Kolkata/Chennai, April 22 (IANS) Higher crop output will be just one of the many gains from a good monsoon season, as it will also stimulate rural demand, so crucial today for lifting the fortunes of the Indian economy, experts maintain.
Besides the agriculture sector, industry, too — especially farm-based ones and those in consumer goods space — are hoping for “achhe din” after both state-run and private agencies predicted above normal rains this year, after two straight years of drought.
Even Finance Minister Arun Jaitley and Reserve Bank of India Governor Raghuram Rajan have said it will not only keep prices under check — with the drought in the past playing havoc with prices of agriculture produce — but also make room for a more accommodative monetary policy.
“We’re looking at inflation. If it continues on a downward path, that would create room. We’re looking for signs of a good monsoon,” Rajan had said. “All the forecasts are it’s going to be good. So I’m crossing fingers, hoping it works out.”
Due to drought, India’s grain output grew just 0.45 percent last year to 253.16 million tonnes from 252.02 million tonnes and without a good monsoon, which accounts for 75 percent of India’s water needs, the target of doubling farmers’ income will remain a pipe dream.
But experts warn all must not be left to weather gods alone — as has been done in the past.
“Since the prediction for the forthcoming monsoon is good, we should initiate immediate action to draft a good weather code that will help us to optimise the benefits of good rainfall,” noted agriculture scientist M.S. Swaminathan said.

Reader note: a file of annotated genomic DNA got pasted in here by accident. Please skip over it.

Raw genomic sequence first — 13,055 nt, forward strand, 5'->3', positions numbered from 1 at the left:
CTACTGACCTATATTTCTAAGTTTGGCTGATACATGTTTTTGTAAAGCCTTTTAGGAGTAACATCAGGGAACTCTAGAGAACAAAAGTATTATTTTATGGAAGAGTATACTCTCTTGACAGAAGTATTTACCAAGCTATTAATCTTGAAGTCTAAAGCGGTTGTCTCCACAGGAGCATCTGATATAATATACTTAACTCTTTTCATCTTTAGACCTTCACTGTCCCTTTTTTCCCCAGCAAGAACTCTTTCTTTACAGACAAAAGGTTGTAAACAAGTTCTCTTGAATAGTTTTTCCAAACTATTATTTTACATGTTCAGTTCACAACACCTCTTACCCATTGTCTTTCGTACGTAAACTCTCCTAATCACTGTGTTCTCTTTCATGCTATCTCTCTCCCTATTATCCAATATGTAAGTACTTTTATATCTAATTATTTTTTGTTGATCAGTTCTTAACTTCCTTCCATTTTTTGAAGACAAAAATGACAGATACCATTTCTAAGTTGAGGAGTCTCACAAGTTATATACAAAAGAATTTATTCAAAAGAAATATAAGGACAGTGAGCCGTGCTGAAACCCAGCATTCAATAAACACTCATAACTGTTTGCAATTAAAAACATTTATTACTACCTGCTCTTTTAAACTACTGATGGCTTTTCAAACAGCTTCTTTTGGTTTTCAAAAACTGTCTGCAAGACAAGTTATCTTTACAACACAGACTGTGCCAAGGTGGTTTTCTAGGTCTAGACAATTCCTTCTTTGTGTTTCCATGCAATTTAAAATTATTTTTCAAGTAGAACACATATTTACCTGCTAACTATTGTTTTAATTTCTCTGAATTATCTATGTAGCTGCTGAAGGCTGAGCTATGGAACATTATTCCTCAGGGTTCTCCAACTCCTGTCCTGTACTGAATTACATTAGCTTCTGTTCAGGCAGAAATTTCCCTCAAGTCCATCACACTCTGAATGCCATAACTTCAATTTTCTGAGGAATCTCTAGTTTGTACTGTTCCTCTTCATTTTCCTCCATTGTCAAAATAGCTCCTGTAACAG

“A good weather code calls for action on mobilising good quality seeds and nutrients. Pulses and millets require less water and are nutritious. They could be the crops of choice for both nutritional needs and climate resilience,” Swaminathan told IANS.
A favourable monsoon is crucial to the Indian economy since this annual weather phenomenon brings 75 percent of India’s rains and addresses over a half of the agriculture sector’s water needs. It is also singularly responsible for refilling the reservoirs for our daily dose of water.
“If the forecast comes true and government spending on farm infrastructure improves post-harvest management, it will push rural income and demand, enhance productivity and improve food supply,” said economist S.L. Rao, who earlier headed the National Council of Applied Economic Research.
In fact, even when the country was facing a drought in the past two years, there was a very stark factor that emerged — while the growth in household consumption for fast-moving consumer goods was 5.2 percent in rural areas, it was just 2.9 percent in the urban landscape.
“Normal monsoon with a proper distribution annually is positively correlated with the agro input industry — which grew at 16-18 percent annually for 5-7 years but decelerated due to the bad monsoon,” said Dhanuka Agritech’s Partha Sengupta.
“If we have a good monsoon with a proper distribution, one can expect a 15-20 percent growth.”
A report by Accenture Research said India’s aspiring rural consumers were striving to buy branded, high quality products. “Consequently, businesses in India are optimistic about the growth of the country’s rural consumer markets, which is expected to be faster than urban consumer markets.”
Siraj Chaudhry, chairman of Cargill India, told IANS that good rains during the monsoon will be crucial this year for the rural economy, since the crops reserves were being depleted. But for Indian farmers, it did not result in higher remuneration because of global oversupply.
“Various crops — from big ones like wheat and rice to oilseed, sugarcane, horticulture and pulses — have been under stressed over the years. A normal monsoon should help farmers to produce more crops. It will surely provide more money in the hands of farmers even though prices may not rise.”
(Bappadiya Chatterjee can be reached at email@example.com and V. Jagannathan at firstname.lastname@example.org)